Menuism Dining Blog
Dining education for foodies

bbqWhen it comes to the word “barbecue”, confusion arises as to the exact use of the term.  For some, the definition of barbecuing means to grill food directly over high heat (400 degrees and more) and over a relatively short amount of time.  Grilling at such high temperatures means that the meat itself will be charred on the surface which could lead to it having a tough shoe leather texture, if you aren’t already cooking with more tender cuts of meats.    That’s why the direct grilling method is more appropriate for burgers, hot dogs, steaks and chicken because they won’t toughen that much when exposed to high heat.

Barbecue afficinados have a differing opinion as to what it means to barbecue.  To them, traditional barbecue is the process of cooking meat in indirect heat at very low temperatures.  This process accomplishes four things.  First, the long exposure to low heat renders the fat out of the meat.  Second, the collagens and connective tissues dissolve making the meat more tender.  Third, the surface of the meat caramelizes and becomes a flavorful crust. Finally, the juices aren’t cooked out, which makes for meat that’s both tender and juicy.  As you can see, there really is quite a distinction between “grilling” and “barbecuing.”

Now that you’ve learned the difference between “grilling” and “barbecuing”, let’s talk a little about 4 popular regional styles of barbecue in the US.

Carolina BBQ

The emphasis for Carolina-style BBQ is on shredded or pulled pork.  In this instance, the pork comes from the shoulder cuts or even from a pit-roasted whole hog and is slow-roasted for hours for a meat that has a deep smoky flavor.  Once cooked and tender, the pork is pulled into shreds, sauced and served in a sandwich topped with coleslaw.  While both North and South Carolina focus on pulled pork, there are major differences in regards to the bbq sauce. Eastern North Carolina BBQ uses a vinegar-based sauce.  In Western Northern Carolina, their bbq sauce is tomato or ketchup-based while South Carolina bbq sauce is mustard-based.

Memphis BBQ

When it comes to quintessential Memphis barbecue, it’s all about pork ribs, whether it’s the spare ribs come from the pig’s belly or from underneath the its loins.  Generally, Memphis-style BBQ ribs are slow-cooked in the smoke of a wood fire, but these days many rib recipes also call for braising the ribs until tender, then giving them a quick heating on the grill. Memphis style BBQ ribs are served “dry” (just as they come out of the smoker or off the grill) or “wet” (slathered with some sort of BBQ sauce before serving)

Kansas City  BBQ

Kansas City, Missouri claims to have more barbecue restaurants per capita than any city in the country. No one meat predominates; the style is typified by a rather sweet sauce, but even here differences prevail from neighborhood to neighborhood and restaurant to restaurant.  These sauces are rarely used on beef dishes but are common in pork and poultry dishes; therefore, Kansas City is ften associated with dishes like BBQ chicken or sticky smoked ribs.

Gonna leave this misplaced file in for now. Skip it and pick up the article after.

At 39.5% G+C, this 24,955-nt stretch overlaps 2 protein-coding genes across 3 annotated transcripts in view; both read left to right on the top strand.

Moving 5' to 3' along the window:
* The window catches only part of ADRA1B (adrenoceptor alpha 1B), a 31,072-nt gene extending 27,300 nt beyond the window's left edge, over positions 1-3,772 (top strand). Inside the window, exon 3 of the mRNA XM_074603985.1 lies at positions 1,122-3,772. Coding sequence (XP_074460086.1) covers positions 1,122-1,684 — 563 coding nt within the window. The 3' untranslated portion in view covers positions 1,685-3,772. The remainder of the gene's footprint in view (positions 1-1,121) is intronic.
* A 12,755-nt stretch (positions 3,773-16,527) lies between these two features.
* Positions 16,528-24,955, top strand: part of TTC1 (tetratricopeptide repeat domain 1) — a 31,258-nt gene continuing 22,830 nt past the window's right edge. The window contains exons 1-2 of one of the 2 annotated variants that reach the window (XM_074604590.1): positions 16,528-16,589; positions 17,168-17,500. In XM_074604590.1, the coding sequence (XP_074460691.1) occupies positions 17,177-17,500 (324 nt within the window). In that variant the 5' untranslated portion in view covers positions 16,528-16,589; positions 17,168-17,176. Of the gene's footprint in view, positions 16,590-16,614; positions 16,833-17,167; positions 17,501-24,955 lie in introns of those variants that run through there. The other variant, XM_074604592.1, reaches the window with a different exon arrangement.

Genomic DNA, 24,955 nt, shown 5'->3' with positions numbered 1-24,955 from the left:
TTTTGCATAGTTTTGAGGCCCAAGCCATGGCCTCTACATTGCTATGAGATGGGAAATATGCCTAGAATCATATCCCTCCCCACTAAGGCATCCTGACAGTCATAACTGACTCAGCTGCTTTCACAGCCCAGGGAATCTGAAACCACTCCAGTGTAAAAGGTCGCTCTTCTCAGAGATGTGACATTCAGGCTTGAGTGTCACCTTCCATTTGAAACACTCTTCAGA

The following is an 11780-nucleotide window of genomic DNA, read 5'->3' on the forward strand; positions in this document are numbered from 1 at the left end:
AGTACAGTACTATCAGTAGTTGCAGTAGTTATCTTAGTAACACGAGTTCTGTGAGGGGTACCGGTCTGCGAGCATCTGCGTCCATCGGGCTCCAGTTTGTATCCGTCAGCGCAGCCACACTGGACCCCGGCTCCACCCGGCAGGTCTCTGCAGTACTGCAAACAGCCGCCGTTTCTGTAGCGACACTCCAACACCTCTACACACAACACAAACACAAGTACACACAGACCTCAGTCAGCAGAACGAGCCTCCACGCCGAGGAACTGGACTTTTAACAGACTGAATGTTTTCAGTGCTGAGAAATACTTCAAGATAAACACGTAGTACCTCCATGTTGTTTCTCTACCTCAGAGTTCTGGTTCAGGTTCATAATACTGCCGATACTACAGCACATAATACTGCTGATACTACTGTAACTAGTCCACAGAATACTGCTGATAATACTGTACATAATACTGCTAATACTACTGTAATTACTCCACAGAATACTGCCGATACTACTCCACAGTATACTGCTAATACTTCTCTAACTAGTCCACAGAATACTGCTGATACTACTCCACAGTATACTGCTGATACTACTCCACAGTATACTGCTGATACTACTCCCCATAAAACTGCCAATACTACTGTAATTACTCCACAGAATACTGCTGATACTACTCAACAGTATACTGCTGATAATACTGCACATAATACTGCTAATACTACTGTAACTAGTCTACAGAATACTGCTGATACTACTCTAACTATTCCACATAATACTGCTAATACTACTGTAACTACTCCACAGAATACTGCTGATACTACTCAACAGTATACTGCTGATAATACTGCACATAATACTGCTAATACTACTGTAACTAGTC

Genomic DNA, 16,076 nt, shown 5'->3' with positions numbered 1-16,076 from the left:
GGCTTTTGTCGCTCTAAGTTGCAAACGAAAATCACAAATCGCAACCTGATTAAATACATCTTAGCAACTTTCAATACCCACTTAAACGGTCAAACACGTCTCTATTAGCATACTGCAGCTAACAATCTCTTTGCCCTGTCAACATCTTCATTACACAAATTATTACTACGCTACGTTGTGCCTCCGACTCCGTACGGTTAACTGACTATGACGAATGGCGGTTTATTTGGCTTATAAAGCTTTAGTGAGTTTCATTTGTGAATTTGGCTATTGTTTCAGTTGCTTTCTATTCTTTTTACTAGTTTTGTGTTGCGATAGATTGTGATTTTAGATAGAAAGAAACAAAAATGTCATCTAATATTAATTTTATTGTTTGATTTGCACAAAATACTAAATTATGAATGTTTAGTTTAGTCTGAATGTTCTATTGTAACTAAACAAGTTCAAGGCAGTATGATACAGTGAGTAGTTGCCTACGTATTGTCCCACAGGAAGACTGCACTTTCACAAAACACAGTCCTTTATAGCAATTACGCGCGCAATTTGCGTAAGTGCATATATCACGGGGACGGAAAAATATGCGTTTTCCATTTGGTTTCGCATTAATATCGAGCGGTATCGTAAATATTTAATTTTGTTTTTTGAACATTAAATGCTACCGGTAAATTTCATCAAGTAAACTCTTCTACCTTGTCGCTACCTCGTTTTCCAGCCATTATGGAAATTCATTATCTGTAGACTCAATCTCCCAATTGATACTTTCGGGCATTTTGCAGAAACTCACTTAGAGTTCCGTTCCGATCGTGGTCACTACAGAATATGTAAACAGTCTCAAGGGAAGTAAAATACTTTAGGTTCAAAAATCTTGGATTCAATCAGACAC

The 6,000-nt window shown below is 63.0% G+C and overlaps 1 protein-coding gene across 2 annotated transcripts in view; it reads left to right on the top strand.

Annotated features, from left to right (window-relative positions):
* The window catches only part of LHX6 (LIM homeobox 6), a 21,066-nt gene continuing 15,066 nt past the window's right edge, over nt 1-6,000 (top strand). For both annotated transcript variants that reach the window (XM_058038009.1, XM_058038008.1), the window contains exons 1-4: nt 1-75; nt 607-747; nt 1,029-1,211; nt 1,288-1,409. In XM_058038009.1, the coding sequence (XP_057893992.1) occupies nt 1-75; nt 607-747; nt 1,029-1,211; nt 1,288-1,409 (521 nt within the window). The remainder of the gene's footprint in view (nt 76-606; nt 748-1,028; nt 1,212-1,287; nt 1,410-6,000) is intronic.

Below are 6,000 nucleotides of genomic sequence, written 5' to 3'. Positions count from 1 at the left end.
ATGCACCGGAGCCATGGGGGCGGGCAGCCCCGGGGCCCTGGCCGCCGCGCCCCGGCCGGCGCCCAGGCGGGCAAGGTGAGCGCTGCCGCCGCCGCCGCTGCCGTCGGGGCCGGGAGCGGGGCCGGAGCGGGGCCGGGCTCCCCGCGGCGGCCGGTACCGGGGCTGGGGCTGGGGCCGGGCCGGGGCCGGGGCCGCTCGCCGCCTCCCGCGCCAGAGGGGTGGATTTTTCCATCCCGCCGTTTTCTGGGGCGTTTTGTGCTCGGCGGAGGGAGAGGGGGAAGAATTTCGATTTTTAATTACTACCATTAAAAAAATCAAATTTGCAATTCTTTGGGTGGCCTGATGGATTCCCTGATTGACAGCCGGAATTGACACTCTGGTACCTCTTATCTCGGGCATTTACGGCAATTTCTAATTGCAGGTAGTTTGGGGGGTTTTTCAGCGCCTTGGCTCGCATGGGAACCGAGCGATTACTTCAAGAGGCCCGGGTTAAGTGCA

Texas  BBQ

There’s a distinct German influence on Texas style barbecue reflects a distinct German influence which includes food items like smoked sausages along with beef brisket and pork ribs.  When it comes to brisket which tends to be on the tough side, Texans have made the cooking of it an art form.  Texas-style barbecue brisket involves just the right rub (a mixture of sugar, salt, and spices that is rubbed into the meat before smoking), a good smoker and up to 20 hours of cooking time. The beef brisket is never sauced during the smoking/cooking process. If at all, the sliced brisket will be served with sauce on the side, to be applied in whatever manner and quantity the diner desires. In other parts of Texas, you’ll find lots of BBQ joints that don’t serve sauce at all.  When it is served, Texas bbq sauce is tomato based and leans towards being spicy and tangy; yet, with a moderate level of sweetness.

Even with this information, there’s still lots of confusion to be had about the word “barbecue” which can be used in many contexts like “Let’s  have a BBQ” or “Let’s BBQ some steaks on the grill” or “Throw some more BBQ on my chicken.”  But you know what?  In the end, it doesn’t really matter.  Sit down and enjoy your ‘cue because whether grilled or slow-cooked, bbq is a true carnivore’s delight.  If you’re not in the mood for cooking your own barbecue, look below for some bbq joints you can check out for yourself.

Bludso’s BBQ
Texas-Style BBQ
811 S Long Beach Blvd
Compton, CA 90221
(310) 637-1342

Dillard’s Bar-B-Que
Carolina BBQ
3921 Fayetteville St
Durham, NC 27713
(919) 544-1587

Payne’s Bar-B-Que
Memphis BBQ
1762 Lamar Ave
Memphis, TN 38114
(901) 272-1523

LC’s Bar-B-Q
Kansas City BBQ
5800 Blue Pkwy
Kansas City, MO 64121
(816) 923-4484

Sneaky’s BBQ
Carolina-Style BBQ

1383 Utah Street
San Francisco, CA 94110

Hill Country
Texas-Style BBQ

30 W 26th St
New York, NY 10010
(212) 255-4544

Honky Tonk BBQ
Memphis-Style BBQ
1213 W 18th St
Chicago, IL 60608
(312) 226-7427

Ribbins Bar B Que
Kansas City-Style BBQ
4435 A St SE, Ste C
Auburn, WA 98002
(253) 288-2019

Posted by on July 19th, 2009

Filed In: BBQ

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